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Dancing with the Crops – It’s all about timing

23 July

Last Friday the “Food What” team (see last week’s post) gave us a hand harvesting potatoes, a mix of Yellow Finns, Red Pontiac and Fingerlings. Since we don’t grow enough potatoes to justify investing in a potato harvester we first use a large tractor mounted plow shovel which loosens the soil and lifts the majority of the potatoes to the surface inside a freshly dug furrow.


The teens formed groups (4-5 to a furrow) collecting potatoes into buckets first and then emptying them into apple bins. With the help of a front-loader the bins, once full, were lifted into our truck and hauled into dry storage.  Again, an impressive effort by the “Food What” team: 7 bins, approximately 6000lbs of potatoes got harvested.


While combing through the soil on our hands and knees picking up potatoes, Edgar, one of the youth, was curious how we were able to grow so many crops and do so year-round. Edgar’s question is at the heart of what is probably one of the more challenging juggles on our farm – succession planting. If we time our cropping cycles just right we can maintain continuity and abundance throughout the year.  Right now when so many crops are maturing at the same time, it is easy to get distracted just trying to stay on top of our harvests and fall behind on sowing and planting schedules for crops needed for November-December when days are shorter and colder.


The green house right now is filled with trays growing seedlings of Brussels Sprouts, Romanesco Cauliflower, Celeriac, Winter leeks, Collard Greens, as well as late season successions of cucumbers and summer squash. Of course we need to continue to stay on top of our plantings of lettuce, kale, and broccoli, as well as field sown crops such as carrots, beets, parsnips, spinach, radishes, and late season green beans. It never really ends!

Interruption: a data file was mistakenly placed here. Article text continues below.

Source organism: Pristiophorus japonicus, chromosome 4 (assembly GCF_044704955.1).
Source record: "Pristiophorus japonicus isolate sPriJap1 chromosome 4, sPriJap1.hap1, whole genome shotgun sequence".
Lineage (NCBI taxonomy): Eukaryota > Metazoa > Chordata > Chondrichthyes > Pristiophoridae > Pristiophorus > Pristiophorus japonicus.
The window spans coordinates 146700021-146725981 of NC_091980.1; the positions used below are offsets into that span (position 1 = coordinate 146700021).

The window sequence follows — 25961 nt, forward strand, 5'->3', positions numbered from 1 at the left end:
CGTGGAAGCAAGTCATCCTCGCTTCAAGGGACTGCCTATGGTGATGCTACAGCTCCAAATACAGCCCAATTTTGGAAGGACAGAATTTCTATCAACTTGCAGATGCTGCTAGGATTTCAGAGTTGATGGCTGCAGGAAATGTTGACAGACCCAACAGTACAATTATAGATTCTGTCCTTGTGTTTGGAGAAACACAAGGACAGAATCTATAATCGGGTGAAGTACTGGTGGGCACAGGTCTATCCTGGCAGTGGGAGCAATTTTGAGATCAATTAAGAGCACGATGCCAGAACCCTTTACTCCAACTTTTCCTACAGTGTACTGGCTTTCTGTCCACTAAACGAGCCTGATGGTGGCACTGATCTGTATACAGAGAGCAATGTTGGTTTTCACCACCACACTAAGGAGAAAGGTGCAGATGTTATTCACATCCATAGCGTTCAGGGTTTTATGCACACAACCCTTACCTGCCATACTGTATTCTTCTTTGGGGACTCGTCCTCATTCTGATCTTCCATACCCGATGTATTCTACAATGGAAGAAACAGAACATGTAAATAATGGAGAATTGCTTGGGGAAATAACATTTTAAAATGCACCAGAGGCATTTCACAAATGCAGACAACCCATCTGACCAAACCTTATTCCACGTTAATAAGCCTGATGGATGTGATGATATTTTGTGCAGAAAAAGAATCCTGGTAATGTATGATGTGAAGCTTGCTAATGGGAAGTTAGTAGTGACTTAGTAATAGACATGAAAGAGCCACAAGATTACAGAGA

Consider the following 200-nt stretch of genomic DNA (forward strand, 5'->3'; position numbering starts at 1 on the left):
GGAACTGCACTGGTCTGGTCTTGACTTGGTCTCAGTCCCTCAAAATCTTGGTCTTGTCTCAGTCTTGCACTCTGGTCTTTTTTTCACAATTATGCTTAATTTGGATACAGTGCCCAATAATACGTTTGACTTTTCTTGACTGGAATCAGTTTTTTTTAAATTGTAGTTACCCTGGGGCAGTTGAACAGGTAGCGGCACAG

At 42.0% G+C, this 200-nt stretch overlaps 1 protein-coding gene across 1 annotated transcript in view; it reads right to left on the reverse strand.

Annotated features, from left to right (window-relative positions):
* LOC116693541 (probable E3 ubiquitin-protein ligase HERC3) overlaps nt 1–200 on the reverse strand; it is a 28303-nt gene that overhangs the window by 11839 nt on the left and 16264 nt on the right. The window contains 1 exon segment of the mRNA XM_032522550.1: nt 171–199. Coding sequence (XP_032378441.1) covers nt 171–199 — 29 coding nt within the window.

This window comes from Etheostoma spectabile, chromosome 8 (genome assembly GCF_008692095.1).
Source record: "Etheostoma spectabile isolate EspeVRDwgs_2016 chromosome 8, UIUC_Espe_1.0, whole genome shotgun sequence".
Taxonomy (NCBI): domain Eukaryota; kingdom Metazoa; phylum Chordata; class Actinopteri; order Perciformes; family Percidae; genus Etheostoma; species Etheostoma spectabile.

Each crop has its unique rhythm and life cycle, and its own particular character. Radishes and most leafy greens are fast and short lived; carrots and beets are steady and reliable; lush crucifers such as broccoli, cabbage and cauliflower like it cool and are generally hungry and thirsty.


Successional plantings not only need to fit natural variables such as soil moisture, temperature, and day length, but also need to synchronize with the timing, field rotations and the unique physiological and cultural growing habits of all the other crops. Succession Planting is the Farm’s version of dancing to mother nature’s seasonality. It’s all about timing and will seem effortless if every part of the farm, whether biological, mechanical, meteorological, or human, harmonizes. Most of the time we are all pretty clumsy dancers, but to experience just a moment of perfect harmony, makes it all worthwhile.

In this picture you can see how crops are planted in succession, with the more mature crops on the right.